Message from the President of the United States of America1, Richard M. Nixon

International Monetary Fund. Secretary's Department
Published Date:
October 1969
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A generation has passed since those far-sighted men at Bretton Woods conceived of the International Bank for Reconstruction and Development and the International Monetary Fund. They built well. These sister institutions have been an example to all of international cooperation in action, nourishing the growth in trade and advancing the cause of development essential to peace and prosperity.

Institutions maintain their strength, not by reviewing the accomplishments of the past, but by responding to the needs of their time. As you meet this week in Washington, the challenges are plain. We must restore the stability of price levels, threatened by inflation, upon which sound growth depends. We must attack those obstacles that inhibit development. We must assure that the financial framework for international trade and investment is reinforced to support the requirements of the future.

There are bright omens. This week, you are embarking on the path-breaking task of providing—by deliberate and cooperative decision—the financial liquidity needed to keep pace with economic needs. You will have the benefit of a thoroughgoing review of assistance needs.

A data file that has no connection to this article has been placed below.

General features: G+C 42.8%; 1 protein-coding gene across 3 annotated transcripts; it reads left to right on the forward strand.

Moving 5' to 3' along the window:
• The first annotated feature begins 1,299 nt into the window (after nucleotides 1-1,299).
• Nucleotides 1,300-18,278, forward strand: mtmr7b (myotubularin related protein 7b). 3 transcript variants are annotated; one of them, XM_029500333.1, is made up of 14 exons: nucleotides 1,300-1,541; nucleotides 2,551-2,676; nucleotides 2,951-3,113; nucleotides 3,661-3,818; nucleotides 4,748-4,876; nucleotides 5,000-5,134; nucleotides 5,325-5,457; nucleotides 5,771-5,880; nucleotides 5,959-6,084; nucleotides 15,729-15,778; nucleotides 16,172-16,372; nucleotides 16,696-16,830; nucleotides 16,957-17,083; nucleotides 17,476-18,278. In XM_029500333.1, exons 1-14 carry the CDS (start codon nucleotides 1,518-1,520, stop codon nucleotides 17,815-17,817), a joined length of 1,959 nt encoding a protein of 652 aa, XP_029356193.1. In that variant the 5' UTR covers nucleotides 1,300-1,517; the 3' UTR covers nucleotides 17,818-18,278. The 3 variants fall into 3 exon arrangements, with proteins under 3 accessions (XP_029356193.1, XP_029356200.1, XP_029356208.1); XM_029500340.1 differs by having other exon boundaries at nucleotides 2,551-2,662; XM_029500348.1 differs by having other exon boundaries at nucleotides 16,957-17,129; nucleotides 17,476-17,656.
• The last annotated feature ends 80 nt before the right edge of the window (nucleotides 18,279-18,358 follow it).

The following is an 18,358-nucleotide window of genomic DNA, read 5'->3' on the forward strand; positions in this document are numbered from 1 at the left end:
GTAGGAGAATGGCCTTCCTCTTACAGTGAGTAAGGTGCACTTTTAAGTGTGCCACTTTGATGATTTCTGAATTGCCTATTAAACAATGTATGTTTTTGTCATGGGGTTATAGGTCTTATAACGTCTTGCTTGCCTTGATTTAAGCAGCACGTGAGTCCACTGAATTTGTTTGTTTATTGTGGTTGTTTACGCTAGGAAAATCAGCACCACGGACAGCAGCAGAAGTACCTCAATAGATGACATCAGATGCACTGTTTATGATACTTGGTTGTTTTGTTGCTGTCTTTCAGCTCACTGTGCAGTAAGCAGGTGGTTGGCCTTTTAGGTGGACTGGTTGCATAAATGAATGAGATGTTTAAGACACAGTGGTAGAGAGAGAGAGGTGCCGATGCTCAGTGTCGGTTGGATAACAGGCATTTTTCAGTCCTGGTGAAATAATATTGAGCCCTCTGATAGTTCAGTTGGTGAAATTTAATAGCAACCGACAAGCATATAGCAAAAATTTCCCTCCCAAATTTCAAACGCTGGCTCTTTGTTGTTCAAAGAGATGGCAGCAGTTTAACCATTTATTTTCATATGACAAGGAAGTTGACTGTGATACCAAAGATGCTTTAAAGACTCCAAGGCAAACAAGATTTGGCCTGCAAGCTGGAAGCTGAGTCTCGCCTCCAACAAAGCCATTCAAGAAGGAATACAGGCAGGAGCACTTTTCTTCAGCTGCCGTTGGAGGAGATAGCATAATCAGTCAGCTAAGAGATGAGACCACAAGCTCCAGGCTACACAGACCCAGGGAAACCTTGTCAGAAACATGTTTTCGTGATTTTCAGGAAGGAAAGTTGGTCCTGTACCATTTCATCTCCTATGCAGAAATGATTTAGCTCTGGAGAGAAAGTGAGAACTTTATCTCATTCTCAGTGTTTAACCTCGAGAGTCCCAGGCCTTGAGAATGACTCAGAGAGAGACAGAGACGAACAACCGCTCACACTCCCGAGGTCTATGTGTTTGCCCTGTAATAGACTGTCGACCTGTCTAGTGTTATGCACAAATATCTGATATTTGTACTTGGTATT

There are also visible difficulties. They can only be solved by the devoted efforts of dedicated men, working together with good will, patience, and the support of many countries. Such efforts are the hallmark of these institutions.

I can assure you that this country aims to do its part, including dealing with the inflation that for too long has strained the vitality of our economy.

I welcome you to Washington and wish you Godspeed in your efforts.

Delivered by the Governor of the Fund and Bank for the United States at the Opening Joint Session, September 29, 1969.

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